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(LEAD) BOK, state pension fund to open currency swap line to ease dollar demand in market

All News 16:40 September 23, 2022

(ATTN: RECASTS headline; ADDS more info throughout)

SEOUL, Sept. 23 (Yonhap) -- South Korea's central bank said Friday that it has agreed to open a temporary dollar-for-won currency swap line with the state pension fund in a bid to ease demand for dollars in the domestic foreign exchange market and support the rapidly weakening local currency.

The swap deal will allow the National Pension Service (NPS) to borrow up to US$10 billion from foreign reserves held by the Bank of Korea (BOK) in exchange for its local currency holdings, the BOK said in a press release. The NPS said in a separate release that the deal is expected to be signed next month.

The currency swap deal, which will remain open until the end of this year, is intended to divert demand from the NPS for dollars in the local spot market that has gone through heightened volatility in recent months.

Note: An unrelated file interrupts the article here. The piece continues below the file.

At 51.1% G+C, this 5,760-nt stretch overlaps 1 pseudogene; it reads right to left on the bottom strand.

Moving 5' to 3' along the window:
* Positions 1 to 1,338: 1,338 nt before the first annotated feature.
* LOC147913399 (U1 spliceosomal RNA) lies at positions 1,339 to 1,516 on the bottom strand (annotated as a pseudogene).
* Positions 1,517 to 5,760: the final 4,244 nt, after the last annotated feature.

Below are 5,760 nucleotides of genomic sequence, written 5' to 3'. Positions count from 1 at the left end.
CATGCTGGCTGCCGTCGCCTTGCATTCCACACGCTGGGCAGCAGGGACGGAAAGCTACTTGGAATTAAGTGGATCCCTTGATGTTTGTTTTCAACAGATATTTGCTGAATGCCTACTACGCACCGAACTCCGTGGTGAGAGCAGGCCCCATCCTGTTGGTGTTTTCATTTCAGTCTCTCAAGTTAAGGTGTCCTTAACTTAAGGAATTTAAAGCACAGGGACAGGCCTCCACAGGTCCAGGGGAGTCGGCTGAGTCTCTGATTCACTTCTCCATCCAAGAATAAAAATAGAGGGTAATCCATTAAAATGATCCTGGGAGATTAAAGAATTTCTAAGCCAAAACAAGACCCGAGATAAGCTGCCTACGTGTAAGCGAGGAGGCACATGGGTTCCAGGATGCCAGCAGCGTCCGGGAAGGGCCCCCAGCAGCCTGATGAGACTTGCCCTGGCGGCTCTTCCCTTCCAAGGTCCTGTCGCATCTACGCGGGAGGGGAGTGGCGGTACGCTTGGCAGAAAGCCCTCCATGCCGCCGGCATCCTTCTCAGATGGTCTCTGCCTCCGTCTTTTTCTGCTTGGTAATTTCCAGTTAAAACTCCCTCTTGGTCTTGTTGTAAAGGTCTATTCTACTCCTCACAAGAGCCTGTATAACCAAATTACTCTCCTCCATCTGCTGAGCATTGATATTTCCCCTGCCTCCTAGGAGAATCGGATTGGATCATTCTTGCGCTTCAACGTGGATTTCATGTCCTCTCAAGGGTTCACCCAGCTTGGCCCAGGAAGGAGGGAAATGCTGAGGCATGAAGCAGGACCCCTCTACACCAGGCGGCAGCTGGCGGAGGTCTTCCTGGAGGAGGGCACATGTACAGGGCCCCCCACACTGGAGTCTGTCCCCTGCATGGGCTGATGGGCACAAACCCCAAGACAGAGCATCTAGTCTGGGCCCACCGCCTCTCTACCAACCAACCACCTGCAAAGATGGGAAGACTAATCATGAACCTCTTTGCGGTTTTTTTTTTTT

"We hope it will help the NPS to secure necessary funds for overseas investment in a safe manner, while at the same time contributing to the stability of supply and demand in the foreign exchange market by easing demand on the spot market," the BOK said.

The NPS has sharply expanded the portion of its overseas assets that increases its demand for dollars in the market, which has been cited as a factor that is weighing on the won's value.

The won has been depreciating at a fast pace as the dollar has gained ground amid the U.S. Federal Reserve's aggressive monetary tightening to tame inflation.

On Thursday, the won tumbled through the 1,400 mark for the first time in over 13 years in the wake of the Fed's 75 basis point rate increase for a third straight time.

The BOK-NPS currency swap deal is the first of its kind since a similar agreement was signed in 2005. They, however, closed the line in 2008 as the BOK worried about dollar shortages in the midst of the financial crisis.

The BOK said that any decline in its foreign reserves caused by the swap deal would be "temporary" and all the dollar withdrawals will be redeemed on expiration dates that will last either 6 months or 12 months. There will be no rollovers, it added.

According to central bank data, the country's foreign reserves stood at $436.4 billion as of end-August, down $2.2 billion from the previous month.

An electronic signboard in the dealing room of a KB Kookmin Bank in Seoul shows the South Korean currency closed at 1,409.7 won against the U.S. dollar on Sept. 22, 2022, down 15.50 won from the previous session, the lowest in more than 13 years. (Yonhap)

kokobj@yna.co.kr
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